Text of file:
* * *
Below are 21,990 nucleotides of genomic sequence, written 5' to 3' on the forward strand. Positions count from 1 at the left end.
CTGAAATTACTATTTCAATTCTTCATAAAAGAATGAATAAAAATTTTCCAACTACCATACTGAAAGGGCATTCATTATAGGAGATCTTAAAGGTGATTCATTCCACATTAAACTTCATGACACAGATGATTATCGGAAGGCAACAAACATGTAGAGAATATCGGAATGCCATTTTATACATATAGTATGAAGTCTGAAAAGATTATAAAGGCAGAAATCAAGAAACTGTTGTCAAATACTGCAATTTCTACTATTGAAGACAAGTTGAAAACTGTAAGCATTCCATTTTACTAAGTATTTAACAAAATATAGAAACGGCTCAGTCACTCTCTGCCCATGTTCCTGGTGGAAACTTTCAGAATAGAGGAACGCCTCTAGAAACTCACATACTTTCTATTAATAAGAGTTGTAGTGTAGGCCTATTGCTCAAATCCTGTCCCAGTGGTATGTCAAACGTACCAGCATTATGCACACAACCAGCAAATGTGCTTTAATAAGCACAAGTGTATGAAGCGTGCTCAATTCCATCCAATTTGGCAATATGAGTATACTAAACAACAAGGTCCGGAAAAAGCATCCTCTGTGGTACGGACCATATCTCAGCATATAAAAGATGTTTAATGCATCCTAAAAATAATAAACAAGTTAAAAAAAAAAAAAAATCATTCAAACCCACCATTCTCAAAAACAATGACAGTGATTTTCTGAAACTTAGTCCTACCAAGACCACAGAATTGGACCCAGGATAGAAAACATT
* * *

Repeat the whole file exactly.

Below are 21,990 nucleotides of genomic sequence, written 5' to 3' on the forward strand. Positions count from 1 at the left end.
CTGAAATTACTATTTCAATTCTTCATAAAAGAATGAATAAAAATTTTCCAACTACCATACTGAAAGGGCATTCATTATAGGAGATCTTAAAGGTGATTCATTCCACATTAAACTTCATGACACAGATGATTATCGGAAGGCAACAAACATGTAGAGAATATCGGAATGCCATTTTATACATATAGTATGAAGTCTGAAAAGATTATAAAGGCAGAAATCAAGAAACTGTTGTCAAATACTGCAATTTCTACTATTGAAGACAAGTTGAAAACTGTAAGCATTCCATTTTACTAAGTATTTAACAAAATATAGAAACGGCTCAGTCACTCTCTGCCCATGTTCCTGGTGGAAACTTTCAGAATAGAGGAACGCCTCTAGAAACTCACATACTTTCTATTAATAAGAGTTGTAGTGTAGGCCTATTGCTCAAATCCTGTCCCAGTGGTATGTCAAACGTACCAGCATTATGCACACAACCAGCAAATGTGCTTTAATAAGCACAAGTGTATGAAGCGTGCTCAATTCCATCCAATTTGGCAATATGAGTATACTAAACAACAAGGTCCGGAAAAAGCATCCTCTGTGGTACGGACCATATCTCAGCATATAAAAGATGTTTAATGCATCCTAAAAATAATAAACAAGTTAAAAAAAAAAAAAAATCATTCAAACCCACCATTCTCAAAAACAATGACAGTGATTTTCTGAAACTTAGTCCTACCAAGACCACAGAATTGGACCCAGGATAGAAAACATT